What The Heck Is Paleo Dieting?

If you’re anything like me, you eat all kinds of foods, for better or worse.  Still, as I am in my mid-30s,  I’ve reached that point where the “for worse” part is felt a little easier.  I have a gut (or a “paunch,” to use a slightly classier term).  Increasingly, I don’t have nearly the energy level I would like.  This is all despite the fact that I get exercise fairly often.  I don’t even have a vehicle and rarely take cabs or public transportation, so I walk pretty often.

So what’s the problem?  According to advocates of the paleolithic or “paleo” diet, the problem isn’t just that I’m naturally getting old, fat, lazy, etc.  No, the problem is that I’m too centered on a modern diet.  The specific culprits they cite?  Dairy products, grain-based foods, legumes, extra sugar, and processed foods in general.  In their place, paleo diet advocates stress the importance of vegetables, fruits, nuts, seeds, eggs, and lean meats.  The kicker is, I like all of those things they emphasize  already!  Why don’t I emphasize them more in my diet?

Like anything, the paleo diet has its critics.  For example, it’s debated whether the food intake of cavemen is relevant to the modern world, and it’s argued that their digestive systems had to have been different.   But I wonder more if the diet of the modern world is relevant to me.  I hardly think eating those things would have me literally revert to some caveman self.  In fact, I assume I’d end up feeling more modern in some aspects, because I’d probably have more energy to possibly go out and see the world rather than sit around eating potato chips and watching it on a screen.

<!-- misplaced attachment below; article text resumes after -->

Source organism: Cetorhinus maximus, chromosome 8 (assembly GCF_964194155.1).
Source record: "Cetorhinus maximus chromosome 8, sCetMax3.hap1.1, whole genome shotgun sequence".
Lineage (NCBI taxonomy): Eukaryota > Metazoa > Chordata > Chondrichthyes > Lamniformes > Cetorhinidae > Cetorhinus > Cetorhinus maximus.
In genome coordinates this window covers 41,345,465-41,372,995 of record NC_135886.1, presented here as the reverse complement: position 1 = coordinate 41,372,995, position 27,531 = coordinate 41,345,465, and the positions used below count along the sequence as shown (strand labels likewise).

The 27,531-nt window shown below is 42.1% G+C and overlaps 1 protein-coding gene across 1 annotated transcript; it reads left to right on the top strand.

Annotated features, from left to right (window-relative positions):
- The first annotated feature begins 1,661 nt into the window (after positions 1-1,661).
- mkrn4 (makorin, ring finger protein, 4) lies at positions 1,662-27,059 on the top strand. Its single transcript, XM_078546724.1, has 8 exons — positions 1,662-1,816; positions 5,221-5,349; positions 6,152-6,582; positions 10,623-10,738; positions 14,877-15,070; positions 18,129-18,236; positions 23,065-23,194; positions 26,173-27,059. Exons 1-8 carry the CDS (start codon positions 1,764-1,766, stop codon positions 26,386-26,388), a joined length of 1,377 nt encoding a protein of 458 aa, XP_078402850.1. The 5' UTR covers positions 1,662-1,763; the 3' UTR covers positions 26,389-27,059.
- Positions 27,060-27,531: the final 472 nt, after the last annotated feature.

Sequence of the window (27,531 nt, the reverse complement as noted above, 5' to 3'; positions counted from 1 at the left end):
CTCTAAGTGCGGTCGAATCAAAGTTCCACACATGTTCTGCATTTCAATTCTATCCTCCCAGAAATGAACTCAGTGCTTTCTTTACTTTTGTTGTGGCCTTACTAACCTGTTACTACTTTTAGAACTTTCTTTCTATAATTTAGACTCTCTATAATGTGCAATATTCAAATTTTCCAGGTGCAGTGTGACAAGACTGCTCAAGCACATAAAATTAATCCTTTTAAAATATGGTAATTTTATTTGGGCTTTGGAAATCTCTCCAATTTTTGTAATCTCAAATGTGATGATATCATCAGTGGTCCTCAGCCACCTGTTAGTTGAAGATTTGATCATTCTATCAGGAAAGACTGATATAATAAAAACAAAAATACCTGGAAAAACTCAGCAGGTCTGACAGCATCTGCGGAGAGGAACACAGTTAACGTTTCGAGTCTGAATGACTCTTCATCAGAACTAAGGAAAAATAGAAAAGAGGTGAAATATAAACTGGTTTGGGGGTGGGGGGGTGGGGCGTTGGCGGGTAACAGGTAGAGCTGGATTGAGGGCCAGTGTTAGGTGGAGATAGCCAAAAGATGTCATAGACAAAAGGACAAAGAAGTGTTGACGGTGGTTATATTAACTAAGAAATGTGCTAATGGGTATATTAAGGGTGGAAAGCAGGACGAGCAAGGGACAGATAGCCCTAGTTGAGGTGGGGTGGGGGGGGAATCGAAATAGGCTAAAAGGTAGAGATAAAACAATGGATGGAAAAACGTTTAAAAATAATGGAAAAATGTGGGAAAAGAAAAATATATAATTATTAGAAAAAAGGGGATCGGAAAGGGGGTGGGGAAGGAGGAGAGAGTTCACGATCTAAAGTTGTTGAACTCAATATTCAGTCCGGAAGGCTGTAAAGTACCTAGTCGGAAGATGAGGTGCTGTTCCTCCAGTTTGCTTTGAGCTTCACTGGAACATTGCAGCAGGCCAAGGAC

Now, I don’t want to sound like an utter Ted Kaczynski-style primitivist (I am using a laptop right now, after all), but modern technology and corporate food practices probably haven’t been 100% good for our food.  And if it’s not 100% good for our food, it’s not 100% good for us, obviously.  As the saying goes, we are what we eat.  If we want to improve ourselves it only makes sense to consider possible improvements to our diets.

Given how decent the paleolithic food selections sound, I pretty much don’t even care if it’s a “fad diet,” or whatever dismissive language one might use for it.  I would consider just about any corporate food to be more fad diet than that.  I mean, what is the average candy bar?  The cappuccino that I bought yesterday?  A frozen pizza?  A can of pop (or “soda” if you’re not from the Midwest)?  These all might taste good at times, but they sound more fad-like than vegetables, fruits, nuts, seeds,  etc.  In short, I truly and honestly can’t find that much wrong with this diet suggestion.  I’ve even tried to.  In fact, even  if I were a vegetarian, I could certainly modify my diet to still reflect key aspects of the paleo thing.  And maybe it needn’t be an all or nothing thing, you know?  Maybe I could eat well 27 days of the month and dabble in junk food on the rest.

More generally, I find the idea of any diet solution to be interesting.  Is my problem really junk food or the fact that I eat too much of it?  Metabolism is surely another aspect.  If I had a different metabolic rate, I would have a different girth.  If I’d cut down on the sweets even marginally I might feel the difference.  If I pursued this paleo dieting thing, maybe I’d finally lose that flab that’s been annoying me for years.  And, of course, this isn’t just about looks, but about health.  Long story short, I eat too much nonsense right now.

If you’re interested in the pale diet, you can always check out this collection of paleo cookbooks.

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